After successfully climbing a 450ft sea stack off the north coast of Scotland 50 years ago, three friends recently met up to do it again.
And the trio, including Morpeth resident John Mountain, were able to get up and down The Old Man of Hoy in a single day like they did in 1967.
John, 71, David Helliwell, 71, and Terry King, 67, decided to go to the island of Hoy, part of the Orkney archipelago, in September of that year after watching some of the live BBC broadcasts showing three pairs of climbers tackling the red sandstone stack two months earlier.
They were members of the Parnassus Mountaineering Club, based in Sheffield, at the time.
John said: “Terry was a real natural and he went on to climb in the Himalayas, but he stopped climbing about 30 years ago.
“Earlier this year, I was discussing the upcoming anniversary with David and I said I would do it for a third time, having climbed The Old Man of Hoy again in 2006, if he could persuade Terry to come out of retirement.
“Terry agreed, so I had no choice but to join them.
“The weather was worse than it was 50 years ago, but we used our experience to get up and down in time to then get the ferry back to the Orkney mainland.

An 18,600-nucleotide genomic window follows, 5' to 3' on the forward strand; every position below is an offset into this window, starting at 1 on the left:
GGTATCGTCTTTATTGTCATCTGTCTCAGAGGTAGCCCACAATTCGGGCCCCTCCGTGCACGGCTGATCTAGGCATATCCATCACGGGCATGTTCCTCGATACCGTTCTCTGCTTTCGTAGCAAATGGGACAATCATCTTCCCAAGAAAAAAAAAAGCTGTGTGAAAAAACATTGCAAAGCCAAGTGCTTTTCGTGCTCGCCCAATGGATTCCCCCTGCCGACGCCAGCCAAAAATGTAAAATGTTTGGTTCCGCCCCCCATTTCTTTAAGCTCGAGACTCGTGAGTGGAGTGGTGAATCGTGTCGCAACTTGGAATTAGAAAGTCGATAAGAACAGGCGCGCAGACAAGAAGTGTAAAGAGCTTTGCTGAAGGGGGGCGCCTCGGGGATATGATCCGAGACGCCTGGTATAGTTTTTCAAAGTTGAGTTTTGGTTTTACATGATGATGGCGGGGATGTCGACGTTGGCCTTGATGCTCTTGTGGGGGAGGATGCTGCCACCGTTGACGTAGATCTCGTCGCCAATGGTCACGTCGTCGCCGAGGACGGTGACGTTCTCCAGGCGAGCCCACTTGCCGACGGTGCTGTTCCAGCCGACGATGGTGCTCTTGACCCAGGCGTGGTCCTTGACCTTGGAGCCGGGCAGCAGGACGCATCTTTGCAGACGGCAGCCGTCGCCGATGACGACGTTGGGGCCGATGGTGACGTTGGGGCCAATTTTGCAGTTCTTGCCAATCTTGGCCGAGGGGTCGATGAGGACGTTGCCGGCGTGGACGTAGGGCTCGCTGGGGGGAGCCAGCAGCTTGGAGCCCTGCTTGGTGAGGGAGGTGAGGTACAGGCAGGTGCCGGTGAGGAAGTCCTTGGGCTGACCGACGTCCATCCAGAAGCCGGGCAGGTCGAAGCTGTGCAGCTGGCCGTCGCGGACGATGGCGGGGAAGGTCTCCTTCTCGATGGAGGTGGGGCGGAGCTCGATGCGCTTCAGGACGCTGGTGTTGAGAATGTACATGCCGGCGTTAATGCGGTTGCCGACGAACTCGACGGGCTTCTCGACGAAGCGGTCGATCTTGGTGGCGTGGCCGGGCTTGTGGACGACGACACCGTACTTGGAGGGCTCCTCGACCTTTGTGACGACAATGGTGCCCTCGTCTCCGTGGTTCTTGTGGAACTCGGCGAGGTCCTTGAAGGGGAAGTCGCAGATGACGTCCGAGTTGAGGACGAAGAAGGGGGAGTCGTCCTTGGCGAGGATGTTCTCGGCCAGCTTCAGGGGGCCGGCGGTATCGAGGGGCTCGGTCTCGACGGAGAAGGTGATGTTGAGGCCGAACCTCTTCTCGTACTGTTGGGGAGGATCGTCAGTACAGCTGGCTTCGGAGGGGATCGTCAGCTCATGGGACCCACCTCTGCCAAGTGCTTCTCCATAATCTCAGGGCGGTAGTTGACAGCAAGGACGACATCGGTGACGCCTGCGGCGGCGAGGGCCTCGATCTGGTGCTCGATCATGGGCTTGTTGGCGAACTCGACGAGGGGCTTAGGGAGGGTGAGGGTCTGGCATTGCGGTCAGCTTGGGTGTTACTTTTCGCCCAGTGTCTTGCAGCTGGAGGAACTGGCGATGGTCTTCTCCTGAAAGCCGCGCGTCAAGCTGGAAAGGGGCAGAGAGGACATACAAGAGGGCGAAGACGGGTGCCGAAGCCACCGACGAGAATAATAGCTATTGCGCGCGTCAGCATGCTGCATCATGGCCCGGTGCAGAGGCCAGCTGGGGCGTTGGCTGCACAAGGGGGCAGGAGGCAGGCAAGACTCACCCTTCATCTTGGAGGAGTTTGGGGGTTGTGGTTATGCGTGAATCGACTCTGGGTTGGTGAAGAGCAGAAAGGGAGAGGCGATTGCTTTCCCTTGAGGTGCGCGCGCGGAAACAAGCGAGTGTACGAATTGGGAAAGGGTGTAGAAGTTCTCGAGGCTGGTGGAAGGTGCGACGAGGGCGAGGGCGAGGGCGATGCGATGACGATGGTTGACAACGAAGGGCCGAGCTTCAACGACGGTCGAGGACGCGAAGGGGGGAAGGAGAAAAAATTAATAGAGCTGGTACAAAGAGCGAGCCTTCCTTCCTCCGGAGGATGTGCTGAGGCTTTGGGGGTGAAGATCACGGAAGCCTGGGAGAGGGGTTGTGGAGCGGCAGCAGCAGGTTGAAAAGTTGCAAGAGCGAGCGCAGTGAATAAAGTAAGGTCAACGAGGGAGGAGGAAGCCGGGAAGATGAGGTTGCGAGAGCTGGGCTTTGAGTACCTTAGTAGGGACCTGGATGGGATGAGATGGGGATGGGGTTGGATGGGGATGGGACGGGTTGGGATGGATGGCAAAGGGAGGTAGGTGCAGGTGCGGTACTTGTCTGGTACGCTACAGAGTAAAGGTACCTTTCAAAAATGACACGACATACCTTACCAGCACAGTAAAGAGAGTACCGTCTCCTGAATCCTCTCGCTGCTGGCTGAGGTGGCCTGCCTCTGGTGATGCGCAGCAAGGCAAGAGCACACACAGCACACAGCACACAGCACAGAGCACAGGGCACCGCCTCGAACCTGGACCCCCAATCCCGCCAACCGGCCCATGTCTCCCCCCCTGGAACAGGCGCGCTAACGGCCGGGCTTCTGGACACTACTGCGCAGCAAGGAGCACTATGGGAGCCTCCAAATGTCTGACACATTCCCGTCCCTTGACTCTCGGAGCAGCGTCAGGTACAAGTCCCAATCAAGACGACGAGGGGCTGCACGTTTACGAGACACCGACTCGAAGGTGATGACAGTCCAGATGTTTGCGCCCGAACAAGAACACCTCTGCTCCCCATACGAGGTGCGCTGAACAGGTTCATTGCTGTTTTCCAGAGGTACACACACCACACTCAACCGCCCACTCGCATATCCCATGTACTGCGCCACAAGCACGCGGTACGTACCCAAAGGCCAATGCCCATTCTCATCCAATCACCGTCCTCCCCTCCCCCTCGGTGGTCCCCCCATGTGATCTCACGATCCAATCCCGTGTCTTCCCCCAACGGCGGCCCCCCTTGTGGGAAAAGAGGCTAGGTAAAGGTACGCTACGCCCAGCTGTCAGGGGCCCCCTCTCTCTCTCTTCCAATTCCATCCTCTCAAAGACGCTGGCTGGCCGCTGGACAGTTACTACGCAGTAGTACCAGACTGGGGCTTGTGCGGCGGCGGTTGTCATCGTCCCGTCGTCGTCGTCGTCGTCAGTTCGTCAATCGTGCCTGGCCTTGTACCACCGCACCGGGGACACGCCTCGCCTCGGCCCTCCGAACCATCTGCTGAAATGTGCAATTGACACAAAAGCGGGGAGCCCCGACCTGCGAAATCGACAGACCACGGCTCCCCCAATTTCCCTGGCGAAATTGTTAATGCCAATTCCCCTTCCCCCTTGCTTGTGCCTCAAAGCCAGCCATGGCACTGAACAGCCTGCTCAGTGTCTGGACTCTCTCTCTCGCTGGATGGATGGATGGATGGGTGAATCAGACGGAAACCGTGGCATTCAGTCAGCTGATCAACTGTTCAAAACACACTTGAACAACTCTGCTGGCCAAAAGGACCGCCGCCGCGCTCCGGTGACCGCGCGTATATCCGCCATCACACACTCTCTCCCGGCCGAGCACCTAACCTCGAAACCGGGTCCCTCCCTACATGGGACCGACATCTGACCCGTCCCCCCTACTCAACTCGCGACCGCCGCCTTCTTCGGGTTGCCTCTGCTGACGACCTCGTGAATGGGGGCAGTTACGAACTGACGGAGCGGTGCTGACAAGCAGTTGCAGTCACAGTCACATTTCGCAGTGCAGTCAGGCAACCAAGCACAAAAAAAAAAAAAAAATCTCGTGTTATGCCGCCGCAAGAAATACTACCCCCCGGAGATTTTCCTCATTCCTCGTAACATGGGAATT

“It would have been nice just to meet up as a trio and take a trip down memory lane, so being able to complete the climb with David and Terry was the icing on the cake.”
Separated from land by the erosive powers of sea and wind, the sea stack was originally an arch with two legs, but a severe storm washed away one of the legs to leave a single pillar in place.
There is already a large crack running down from the top and many geologists believe that one day it will collapse into the sea.
After moving to Morpeth in 2001, John joined the Northumbrian Mountaineering Club (NMC).
He agreed to be part of a team of six from the NMC, including two brothers-in-law and fellow Morpeth resident Ian Murray, that climbed The Old Man of Hoy in 2006.
He tried to persuade David and Terry to join the group, but failed.